• The Securities and Exchange Commission (SEC) is continuing to regulate crypto assets by enforcement in 2023, with a nearly doubled team size.
• The SEC believes that the “vast majority” of crypto assets are securities, while non-fungible tokens may be investigated.
• SEC Chair Gary Gensler is taking an approach similar to his tenure at the Commodity Futures Trading Commission (CFTC), disregarding industry opposition and leveraging existing frameworks.

Crypto-assets have been on the rise for the past decade, since Satoshi introduced the world to the peer-to-peer electronic cash system called Bitcoin. As the crypto-asset sector grows, so does the need for regulatory oversight. In the U.S., the Securities and Exchange Commission (SEC) and the Commodity Futures Trading Commission (CFTC) are the primary crypto-asset market regulators. After one of the most eventful years in crypto to date, what can we expect from these two agencies in 2023?

The SEC is leading the charge when it comes to crypto-asset regulation, and in early 2022 the agency nearly doubled the size of its crypto-asset enforcement team. SEC Chair Gary Gensler believes that the “vast majority” of crypto assets are securities, with only a few that may not be. While Gensler has said that he may not “think CryptoKitties is a security,” the SEC is reportedly still investigating non-fungible tokens.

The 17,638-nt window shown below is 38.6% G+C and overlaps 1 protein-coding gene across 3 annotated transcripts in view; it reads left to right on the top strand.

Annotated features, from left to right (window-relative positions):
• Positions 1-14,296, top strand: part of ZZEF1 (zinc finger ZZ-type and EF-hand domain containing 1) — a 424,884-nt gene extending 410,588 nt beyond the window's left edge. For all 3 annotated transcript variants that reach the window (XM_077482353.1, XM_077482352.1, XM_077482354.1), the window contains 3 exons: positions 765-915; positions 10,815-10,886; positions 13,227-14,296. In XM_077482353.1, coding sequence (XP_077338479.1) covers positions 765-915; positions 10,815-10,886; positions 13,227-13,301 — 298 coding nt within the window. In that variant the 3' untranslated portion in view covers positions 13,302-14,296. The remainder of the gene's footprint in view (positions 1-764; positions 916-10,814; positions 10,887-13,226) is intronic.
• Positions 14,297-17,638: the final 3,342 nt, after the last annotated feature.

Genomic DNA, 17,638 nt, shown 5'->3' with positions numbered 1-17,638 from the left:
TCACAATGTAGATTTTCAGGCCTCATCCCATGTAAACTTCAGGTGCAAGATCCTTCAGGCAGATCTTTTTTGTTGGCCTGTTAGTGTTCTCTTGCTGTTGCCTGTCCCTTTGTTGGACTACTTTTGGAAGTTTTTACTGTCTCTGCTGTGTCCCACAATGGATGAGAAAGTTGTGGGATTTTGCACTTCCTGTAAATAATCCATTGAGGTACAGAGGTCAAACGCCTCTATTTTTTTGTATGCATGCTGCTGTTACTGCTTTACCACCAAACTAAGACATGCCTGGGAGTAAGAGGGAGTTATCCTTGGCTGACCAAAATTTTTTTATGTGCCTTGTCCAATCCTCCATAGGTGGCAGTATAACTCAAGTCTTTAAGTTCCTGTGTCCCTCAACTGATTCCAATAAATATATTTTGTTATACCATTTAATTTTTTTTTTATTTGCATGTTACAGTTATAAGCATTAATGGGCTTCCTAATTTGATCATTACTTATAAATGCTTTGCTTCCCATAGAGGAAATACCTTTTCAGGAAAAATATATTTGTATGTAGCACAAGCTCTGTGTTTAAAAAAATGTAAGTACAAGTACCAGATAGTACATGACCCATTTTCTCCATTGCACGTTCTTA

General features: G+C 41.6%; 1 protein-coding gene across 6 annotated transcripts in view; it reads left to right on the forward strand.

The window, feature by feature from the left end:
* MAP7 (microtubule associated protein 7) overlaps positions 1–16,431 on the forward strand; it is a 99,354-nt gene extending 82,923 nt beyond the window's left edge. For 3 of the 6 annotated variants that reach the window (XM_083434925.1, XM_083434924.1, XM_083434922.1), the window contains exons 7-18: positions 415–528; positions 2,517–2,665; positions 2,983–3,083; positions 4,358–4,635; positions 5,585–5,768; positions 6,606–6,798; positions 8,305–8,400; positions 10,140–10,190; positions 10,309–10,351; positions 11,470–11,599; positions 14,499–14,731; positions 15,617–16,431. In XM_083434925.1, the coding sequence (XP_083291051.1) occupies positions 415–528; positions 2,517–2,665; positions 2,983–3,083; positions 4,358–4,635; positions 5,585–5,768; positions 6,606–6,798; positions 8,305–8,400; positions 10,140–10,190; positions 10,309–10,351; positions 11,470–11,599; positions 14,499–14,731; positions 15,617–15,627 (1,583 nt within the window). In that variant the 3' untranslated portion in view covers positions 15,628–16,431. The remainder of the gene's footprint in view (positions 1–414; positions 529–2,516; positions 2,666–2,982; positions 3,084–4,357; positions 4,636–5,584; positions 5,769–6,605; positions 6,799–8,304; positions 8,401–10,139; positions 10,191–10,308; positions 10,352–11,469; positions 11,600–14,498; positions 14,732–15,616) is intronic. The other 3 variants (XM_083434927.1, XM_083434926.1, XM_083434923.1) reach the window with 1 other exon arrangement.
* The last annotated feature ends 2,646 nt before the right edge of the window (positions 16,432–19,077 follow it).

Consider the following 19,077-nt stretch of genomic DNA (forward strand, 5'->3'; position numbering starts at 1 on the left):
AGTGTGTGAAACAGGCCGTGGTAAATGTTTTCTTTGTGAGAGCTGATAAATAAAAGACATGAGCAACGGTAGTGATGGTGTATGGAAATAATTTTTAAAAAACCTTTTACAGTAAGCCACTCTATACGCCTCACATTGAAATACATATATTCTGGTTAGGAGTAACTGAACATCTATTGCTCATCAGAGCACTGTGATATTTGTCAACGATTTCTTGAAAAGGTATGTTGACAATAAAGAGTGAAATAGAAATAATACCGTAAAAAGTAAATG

The SEC regards many crypto assets as a type of security called an “investment contract.” According to the U.S. Supreme Court’s decision in SEC v. W.J. Howey & Co., an investment contract is a contract, transaction or scheme whereby an investor invests money in a common enterprise with a reasonable expectation of profits to be derived from the entrepreneurial or managerial efforts of others.

Chair Gensler’s approach to regulating crypto assets is similar to his approach when he was previously chairman of the CFTC. During his tenure at the CFTC, Gensler implemented new swap market regulations under the Dodd-Frank Wall Street Reform and Consumer Protection Act, which was enacted in the wake of the 2008 financial crisis. His SEC tenure is similarly disregarding industry opposition and leveraging the existing futures regulatory framework.

With the SEC’s enforcement team nearly doubled in size, and the agency’s Chair taking a firm stance on crypto-asset regulation, we can expect the agency to remain a major player in the crypto-asset space in 2023. The CFTC is also expected to play a key role in crypto-asset regulation, with the agency’s chairman pushing for more transparency and accountability in the crypto-asset industry. As crypto-assets continue to evolve, so too will the regulatory landscape surrounding them.